Singapore's 'cruise to nowhere' forced to return early after passenger tests positive for Covid
- A passenger on board Royal Caribbean's Quantum of the Seas has tested positive for Covid-19, forcing the cruise ship's early return to port.
- The ship set sail from Singapore on a "cruise to nowhere" — a concept that's being tested in the city-state that allows cruise ships to make round trips to Singapore with no port of call in between.
- The program is available only to Singapore residents and ships are limited to carrying only 50% of their total passenger capacity.
SINGAPORE — A passenger on board a Royal Caribbean cruise ship has tested positive for Covid-19, forcing the vessel's early return to port.
The Quantum of the Seas cruise ship set sail from Singapore on a "cruise to nowhere" — a concept that is being tested in the city-state which allows cruise ships to make round trips to Singapore with no port of call in between.
The program is available only to Singapore residents and ships are limited to carrying only 50% of their total passenger capacity.
"One guest aboard Quantum of the Seas tested positive for coronavirus after checking in with our medical team," Royal Caribbean said in a statement. Guests and crew who came into close contact with the infected passenger have been identified and isolated — they have all have tested negative so far, the cruise operator said.
The Singapore Tourism Board (STB) said the 83-year-old male Singaporean passenger tested positive for Covid-19 after reporting to the ship's medical center with diarrhea, and went through a mandatory Polymerase Chain Reaction (PCR) test per protocol. The passenger had tested negative for the disease prior to boarding.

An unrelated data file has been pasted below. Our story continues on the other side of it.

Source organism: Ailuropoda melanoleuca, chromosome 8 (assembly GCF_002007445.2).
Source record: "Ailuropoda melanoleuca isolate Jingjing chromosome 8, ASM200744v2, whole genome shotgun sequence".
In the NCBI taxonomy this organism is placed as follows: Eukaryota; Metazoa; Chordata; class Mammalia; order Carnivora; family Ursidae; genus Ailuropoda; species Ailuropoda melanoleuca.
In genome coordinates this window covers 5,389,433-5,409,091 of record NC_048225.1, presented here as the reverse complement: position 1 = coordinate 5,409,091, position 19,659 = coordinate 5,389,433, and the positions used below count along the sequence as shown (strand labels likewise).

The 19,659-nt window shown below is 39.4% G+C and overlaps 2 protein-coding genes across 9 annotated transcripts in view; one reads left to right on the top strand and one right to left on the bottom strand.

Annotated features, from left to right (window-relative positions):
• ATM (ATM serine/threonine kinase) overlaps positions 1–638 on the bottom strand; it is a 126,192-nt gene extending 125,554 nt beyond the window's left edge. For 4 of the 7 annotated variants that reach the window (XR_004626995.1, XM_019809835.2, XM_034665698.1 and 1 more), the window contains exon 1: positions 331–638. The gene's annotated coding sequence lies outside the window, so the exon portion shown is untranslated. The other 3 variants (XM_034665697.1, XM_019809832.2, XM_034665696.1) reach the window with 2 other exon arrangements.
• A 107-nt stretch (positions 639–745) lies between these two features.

PCR tests have been used widely to detect cases as they are accurate in their diagnosis but results take hours to return.
Royal Caribbean told CNBC the ship returned to Singapore on Wednesday morning — one day earlier than planned — and is currently docked at the Marina Bay Cruise Centre. But the company did not respond to CNBC's question on how many passengers were on board, and if the incident will affect future sailing plans.
The STB later said there were 1,680 passengers and 1,148 crew on board, all of whom had tested negative for the disease before the ship departed on Dec. 7.
"As part of the protocols for a positive test during a cruise, the passenger was immediately isolated and his initial close contacts were identified and isolated," Annie Chang, director for cruise at the Singapore Tourism Board, said in a statement.
"These close contacts have since tested negative following PCR testing and further contact tracing is ongoing. All on-board leisure activities also ceased immediately and passengers were asked to stay in their cabins," she said.
Remaining passengers and crew will stay onboard in their rooms until contact tracing is complete, Chang added. "They will all undergo mandatory (Covid-19) testing before leaving the terminal, as per the regular post-arrival protocols."